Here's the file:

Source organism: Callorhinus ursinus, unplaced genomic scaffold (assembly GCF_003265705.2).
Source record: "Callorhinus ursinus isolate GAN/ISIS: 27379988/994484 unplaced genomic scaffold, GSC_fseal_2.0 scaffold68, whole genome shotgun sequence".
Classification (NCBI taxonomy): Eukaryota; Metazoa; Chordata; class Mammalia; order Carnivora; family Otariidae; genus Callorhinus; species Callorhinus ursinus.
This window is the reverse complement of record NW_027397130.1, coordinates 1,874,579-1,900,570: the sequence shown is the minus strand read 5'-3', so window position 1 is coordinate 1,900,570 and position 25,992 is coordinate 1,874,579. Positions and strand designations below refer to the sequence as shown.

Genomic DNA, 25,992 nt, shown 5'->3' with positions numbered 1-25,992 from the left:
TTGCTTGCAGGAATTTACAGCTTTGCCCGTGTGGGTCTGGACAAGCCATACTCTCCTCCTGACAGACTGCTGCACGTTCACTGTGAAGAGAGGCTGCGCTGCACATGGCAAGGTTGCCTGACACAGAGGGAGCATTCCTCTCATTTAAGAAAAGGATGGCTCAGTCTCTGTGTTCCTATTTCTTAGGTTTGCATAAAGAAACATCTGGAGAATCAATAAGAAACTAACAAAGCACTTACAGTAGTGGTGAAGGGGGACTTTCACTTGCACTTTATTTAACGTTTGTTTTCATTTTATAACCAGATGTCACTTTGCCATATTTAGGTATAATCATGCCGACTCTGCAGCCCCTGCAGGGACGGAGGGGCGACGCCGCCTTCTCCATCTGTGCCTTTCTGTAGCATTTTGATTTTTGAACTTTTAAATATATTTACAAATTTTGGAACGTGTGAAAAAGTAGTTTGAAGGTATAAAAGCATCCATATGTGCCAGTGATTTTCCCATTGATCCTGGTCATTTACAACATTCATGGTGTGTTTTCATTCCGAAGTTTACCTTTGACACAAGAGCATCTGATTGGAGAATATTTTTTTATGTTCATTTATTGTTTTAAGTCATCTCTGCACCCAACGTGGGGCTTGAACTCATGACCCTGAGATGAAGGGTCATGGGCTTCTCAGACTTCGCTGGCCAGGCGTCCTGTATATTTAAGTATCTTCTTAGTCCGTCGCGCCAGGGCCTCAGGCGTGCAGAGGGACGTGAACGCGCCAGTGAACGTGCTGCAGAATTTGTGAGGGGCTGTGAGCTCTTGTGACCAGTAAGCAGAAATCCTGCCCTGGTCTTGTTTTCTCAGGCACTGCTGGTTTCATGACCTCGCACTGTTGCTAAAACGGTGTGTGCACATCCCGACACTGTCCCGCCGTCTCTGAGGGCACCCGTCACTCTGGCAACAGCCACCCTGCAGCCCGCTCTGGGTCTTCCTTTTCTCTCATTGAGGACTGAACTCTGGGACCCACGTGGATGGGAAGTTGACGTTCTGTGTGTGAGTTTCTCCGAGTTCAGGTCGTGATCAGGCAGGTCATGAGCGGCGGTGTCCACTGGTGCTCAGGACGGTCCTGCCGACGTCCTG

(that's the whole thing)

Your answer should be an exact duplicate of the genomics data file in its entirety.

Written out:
Source organism: Callorhinus ursinus, unplaced genomic scaffold (assembly GCF_003265705.2).
Source record: "Callorhinus ursinus isolate GAN/ISIS: 27379988/994484 unplaced genomic scaffold, GSC_fseal_2.0 scaffold68, whole genome shotgun sequence".
Classification (NCBI taxonomy): Eukaryota; Metazoa; Chordata; class Mammalia; order Carnivora; family Otariidae; genus Callorhinus; species Callorhinus ursinus.
This window is the reverse complement of record NW_027397130.1, coordinates 1,874,579-1,900,570: the sequence shown is the minus strand read 5'-3', so window position 1 is coordinate 1,900,570 and position 25,992 is coordinate 1,874,579. Positions and strand designations below refer to the sequence as shown.

Genomic DNA, 25,992 nt, shown 5'->3' with positions numbered 1-25,992 from the left:
TTGCTTGCAGGAATTTACAGCTTTGCCCGTGTGGGTCTGGACAAGCCATACTCTCCTCCTGACAGACTGCTGCACGTTCACTGTGAAGAGAGGCTGCGCTGCACATGGCAAGGTTGCCTGACACAGAGGGAGCATTCCTCTCATTTAAGAAAAGGATGGCTCAGTCTCTGTGTTCCTATTTCTTAGGTTTGCATAAAGAAACATCTGGAGAATCAATAAGAAACTAACAAAGCACTTACAGTAGTGGTGAAGGGGGACTTTCACTTGCACTTTATTTAACGTTTGTTTTCATTTTATAACCAGATGTCACTTTGCCATATTTAGGTATAATCATGCCGACTCTGCAGCCCCTGCAGGGACGGAGGGGCGACGCCGCCTTCTCCATCTGTGCCTTTCTGTAGCATTTTGATTTTTGAACTTTTAAATATATTTACAAATTTTGGAACGTGTGAAAAAGTAGTTTGAAGGTATAAAAGCATCCATATGTGCCAGTGATTTTCCCATTGATCCTGGTCATTTACAACATTCATGGTGTGTTTTCATTCCGAAGTTTACCTTTGACACAAGAGCATCTGATTGGAGAATATTTTTTTATGTTCATTTATTGTTTTAAGTCATCTCTGCACCCAACGTGGGGCTTGAACTCATGACCCTGAGATGAAGGGTCATGGGCTTCTCAGACTTCGCTGGCCAGGCGTCCTGTATATTTAAGTATCTTCTTAGTCCGTCGCGCCAGGGCCTCAGGCGTGCAGAGGGACGTGAACGCGCCAGTGAACGTGCTGCAGAATTTGTGAGGGGCTGTGAGCTCTTGTGACCAGTAAGCAGAAATCCTGCCCTGGTCTTGTTTTCTCAGGCACTGCTGGTTTCATGACCTCGCACTGTTGCTAAAACGGTGTGTGCACATCCCGACACTGTCCCGCCGTCTCTGAGGGCACCCGTCACTCTGGCAACAGCCACCCTGCAGCCCGCTCTGGGTCTTCCTTTTCTCTCATTGAGGACTGAACTCTGGGACCCACGTGGATGGGAAGTTGACGTTCTGTGTGTGAGTTTCTCCGAGTTCAGGTCGTGATCAGGCAGGTCATGAGCGGCGGTGTCCACTGGTGCTCAGGACGGTCCTGCCGACGTCCTG